This season’s Cardinal stunned defending NCAA champion and then-top-ranked Baylor and Brittney Griner on Nov. 16 to become the nation’s No. 1 team and avenge a loss in last spring’s NCAA semifinals.

The Cardinal hardly looked like the best team Saturday against the dominant Huskies. They were held below 40 points for the first time since a 72-32 loss to Missouri on Jan. 2, 1984.

Stanford missed its initial 10 3-point tries and began the game 3 for 22 to fall behind 22-7, with UConn getting three quick 3s.

Ogwumike’s big sister, Nnemkadi — the 2012 No. 1 overall WNBA draft pick of the Los Angeles Sparks — attended the game, along with other former Stanford players Rosalyn Gold-Onwude and Lindy La Rocque.

Stanford senior Joslyn Tinkle, the team’s second-leading scorer, managed only two points while playing on her 22nd birthday.

No. 3 BAYLOR 106,

SOUTHEASTERN LOUISIANA 41

WACO, Texas — Jordan Madden scored all 13 of her points in the first half and third-ranked Baylor took control early in a victory over Southeastern Louisiana.

The Lady Bears (10-1) have won 46 consecutive games at home, now the longest active streak in women’s college basketball. Earlier Saturday, No. 2 Connecticut won 61-35 at top-ranked Stanford to end the 82-game home streak by the Cardinal.

Madden made all six of her shots in the first half, with three in a 92-second span that put Baylor ahead 16-2 only 6 minutes into the game. Four players scored in double figures for Baylor, which hasn’t lost at home since the 2009-10 regular season finale against Texas.

Brandi Simmons had 12 points to lead Southeastern Louisiana (7-4).

No. 5 NOTRE DAME 74,

No. 11 PURDUE 47

SOUTH BEND, Ind. — Kayla McBride scored 18 points, Natalie Achonwa had 15 points and 17 rebounds, and Skylar Diggins shook off early foul trouble to finish with 16 points Saturday to help Notre Dame rout Purdue.

Courtney Moses led the Boilermakers (11-2) with 13 points and Taylor Manuel added 12.

Diggins also had her 300th career steal 5:37 into the second half when she poked the ball away from Courtney Moses and drove in for a layup, which pushed Notre Dame’s lead to 23. The senior guard is the third player in Notre Dame history with at least 300 career steals.

Purdue was one of the country’s best 3-point shooting teams coming into the game, but went 0-for-11 from behind the arc. The Boilermakers were also outrebounded 56-28 as the Irish led by as much as 30 points in the second half.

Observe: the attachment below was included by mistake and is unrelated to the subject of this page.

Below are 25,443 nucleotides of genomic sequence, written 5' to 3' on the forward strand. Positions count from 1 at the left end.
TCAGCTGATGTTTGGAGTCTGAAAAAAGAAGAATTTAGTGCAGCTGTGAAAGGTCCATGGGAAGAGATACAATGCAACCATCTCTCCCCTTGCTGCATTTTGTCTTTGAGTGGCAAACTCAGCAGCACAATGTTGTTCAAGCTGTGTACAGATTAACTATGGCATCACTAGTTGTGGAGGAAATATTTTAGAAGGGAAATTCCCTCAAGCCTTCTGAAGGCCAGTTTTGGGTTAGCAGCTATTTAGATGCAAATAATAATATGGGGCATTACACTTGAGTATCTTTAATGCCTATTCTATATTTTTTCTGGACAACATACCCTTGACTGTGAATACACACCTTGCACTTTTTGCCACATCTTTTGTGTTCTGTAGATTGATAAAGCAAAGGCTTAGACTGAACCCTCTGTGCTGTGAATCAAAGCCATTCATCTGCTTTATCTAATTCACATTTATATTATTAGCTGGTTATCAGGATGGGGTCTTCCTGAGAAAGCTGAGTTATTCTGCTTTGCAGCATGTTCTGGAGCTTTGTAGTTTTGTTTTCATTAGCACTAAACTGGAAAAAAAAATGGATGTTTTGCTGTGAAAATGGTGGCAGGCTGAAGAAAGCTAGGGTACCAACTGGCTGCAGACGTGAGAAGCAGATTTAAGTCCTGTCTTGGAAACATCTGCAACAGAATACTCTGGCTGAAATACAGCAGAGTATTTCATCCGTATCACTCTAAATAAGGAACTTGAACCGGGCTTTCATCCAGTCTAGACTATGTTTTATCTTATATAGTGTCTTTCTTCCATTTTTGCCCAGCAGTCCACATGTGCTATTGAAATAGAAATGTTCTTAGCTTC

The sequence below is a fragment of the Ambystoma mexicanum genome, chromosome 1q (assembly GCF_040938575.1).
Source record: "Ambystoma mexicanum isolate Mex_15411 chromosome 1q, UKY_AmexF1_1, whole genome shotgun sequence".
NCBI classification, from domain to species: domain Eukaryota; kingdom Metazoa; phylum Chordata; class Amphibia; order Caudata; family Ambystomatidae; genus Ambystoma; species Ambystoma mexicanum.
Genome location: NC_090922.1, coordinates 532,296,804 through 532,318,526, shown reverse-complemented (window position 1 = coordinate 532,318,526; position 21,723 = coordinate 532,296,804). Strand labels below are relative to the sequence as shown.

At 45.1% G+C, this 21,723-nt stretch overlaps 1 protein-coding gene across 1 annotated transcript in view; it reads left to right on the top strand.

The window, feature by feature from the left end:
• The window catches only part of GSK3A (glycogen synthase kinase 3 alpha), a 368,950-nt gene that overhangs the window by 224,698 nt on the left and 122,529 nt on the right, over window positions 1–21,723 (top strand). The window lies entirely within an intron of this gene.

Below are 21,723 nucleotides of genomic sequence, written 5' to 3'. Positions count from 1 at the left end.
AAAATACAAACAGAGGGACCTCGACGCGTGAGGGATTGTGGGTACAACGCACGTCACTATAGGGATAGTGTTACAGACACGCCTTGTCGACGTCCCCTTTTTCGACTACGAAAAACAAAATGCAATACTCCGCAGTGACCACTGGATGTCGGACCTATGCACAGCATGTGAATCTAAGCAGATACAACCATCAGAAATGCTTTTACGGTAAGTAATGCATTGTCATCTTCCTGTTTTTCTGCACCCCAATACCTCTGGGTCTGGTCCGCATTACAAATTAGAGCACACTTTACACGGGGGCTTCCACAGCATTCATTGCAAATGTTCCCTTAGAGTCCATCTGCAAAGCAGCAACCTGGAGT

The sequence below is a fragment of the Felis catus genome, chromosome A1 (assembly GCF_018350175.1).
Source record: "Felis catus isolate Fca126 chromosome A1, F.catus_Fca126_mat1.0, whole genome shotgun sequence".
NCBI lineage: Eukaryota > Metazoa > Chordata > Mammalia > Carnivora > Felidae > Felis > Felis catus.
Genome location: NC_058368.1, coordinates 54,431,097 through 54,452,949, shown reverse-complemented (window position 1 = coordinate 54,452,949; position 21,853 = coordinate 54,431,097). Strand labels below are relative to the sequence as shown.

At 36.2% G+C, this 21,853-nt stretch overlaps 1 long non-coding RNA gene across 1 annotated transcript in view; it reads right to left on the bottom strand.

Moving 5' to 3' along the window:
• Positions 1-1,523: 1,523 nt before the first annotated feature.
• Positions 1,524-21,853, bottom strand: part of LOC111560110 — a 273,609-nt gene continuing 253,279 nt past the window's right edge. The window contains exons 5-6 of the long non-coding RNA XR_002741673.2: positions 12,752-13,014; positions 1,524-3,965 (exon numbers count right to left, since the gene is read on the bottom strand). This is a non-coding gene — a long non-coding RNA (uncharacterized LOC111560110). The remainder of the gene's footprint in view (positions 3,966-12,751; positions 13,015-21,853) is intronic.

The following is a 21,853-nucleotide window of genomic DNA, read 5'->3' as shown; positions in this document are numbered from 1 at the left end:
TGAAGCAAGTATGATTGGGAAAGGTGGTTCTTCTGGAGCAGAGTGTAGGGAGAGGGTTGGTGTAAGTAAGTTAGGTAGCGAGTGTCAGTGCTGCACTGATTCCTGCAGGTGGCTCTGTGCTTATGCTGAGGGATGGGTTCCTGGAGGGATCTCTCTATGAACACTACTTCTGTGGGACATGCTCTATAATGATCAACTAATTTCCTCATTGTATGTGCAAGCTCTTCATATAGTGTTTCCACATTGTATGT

No. 9 MARYLAND 72,

HARTFORD 40

COLLEGE PARK, Md. — Alyssa Thomas had 22 points and 11 rebounds, helping No. 9 Maryland cruise to a victory over Hartford in the championship game of the Terrapin Classic.

Tianna Hawkins scored 16 points and Alicia DeVaughn added 13 points and 13 rebounds for Maryland (10-2), which has won six straight games. The Terrapins improved to 96-5 in non-conference games at Comcast Center.

Daphne Elliott had nine points for Hartford (9-4) in the first meeting between the schools since December 1997. The Hawks, who had won three of four overall, are 0-2 all-time against Maryland.

Hawkins was selected as the Most Valuable Player of the tournament.

No. 18 OKLAHOMA 79,

CAL STATE NORTHRIDGE 57

NORMAN, Okla. — Aaryn Ellenberg scored 24 points, and Portia Durrett had 14 points and 10 rebounds to lead Oklahoma to a victory over Cal State Northridge.

Ellenberg was 5 of 9 from 3-point range for the Sooners (10-2), who made 12 of 28 from behind the arc in their last nonconference tuneup before the start of Big 12 play.

Janae Sharpe and Jianni Jackson scored 12 points each for the Matadors (6-5).

Nicole Griffin had 11 points and Sharane Campbell 10 points, six rebounds and six assists for Oklahoma.

The Sooners used all 10 players on the active roster, including OU volleyball players Tara Dunn and Eden Williams, who made their debuts after joining the injury-riddled basketball squad last week. Four players, including preseason All-Big 12 selection Whitney Hand, have been lost to season-ending injuries.

No. 19 SOUTH CAROLINA 66,

WESTERN CAROLINA 44

COLUMBIA, S.C. — Tiffany Mitchell scored 12 points to lead South Carolina to an easy victory over Western Carolina.

Ieasia Walker had nine points for South Carolina (12-2), and her five blocks pushed her over the 200 mark for her career, the 13th Gamecocks player to reach that milestone.

Makensey Campbell and Lindsay Simpson scored nine points apiece for the Catamounts (3-9), who have lost five games in a row.

South Carolina shot 50 percent from the field (28 of 56) and 66.7 percent on 3-pointers (6 of 9). The Gamecocks won the turnover battle with 10 to the Catamounts’ 20.

The only suspect statistic from South Carolina was the 4-of-14 shooting from the line.

The Gamecocks led 29-18 at halftime, but with 13:38 left in the second, the advantage was 47-27.

South Carolina’s only loss came against No. 1 Stanford, 53-49, on Dec. 19.

No. 23 COLORADO 84,

NEW MEXICO 39

BOULDER, Colo. — Lexy Kresl scored 20 points to lead unbeaten Colorado over New Mexico.

Kresl was 5 of 5 from 3-point range, tying a school record for most 3-point attempts without a miss.

Arielle Roberson scored 18 points, and Chucky Jeffery had 11 points, eight assists and eight rebounds. Jen Reese added 10 points.

Colorado (11-0) never trailed. Colorado led 39-21 at halftime and went on a 21-4 run to open the second half.

Colorado shot 50.8 percent from the field for the game, while New Mexico shot 30 percent. New Mexico had 23 turnovers.

Antiesha Brown led New Mexico (8-5) with 10 points, and Jourdan Erskine had seven rebounds.

This was Coach Linda Lappe’s career 100th win and her 50th in three years with Colorado.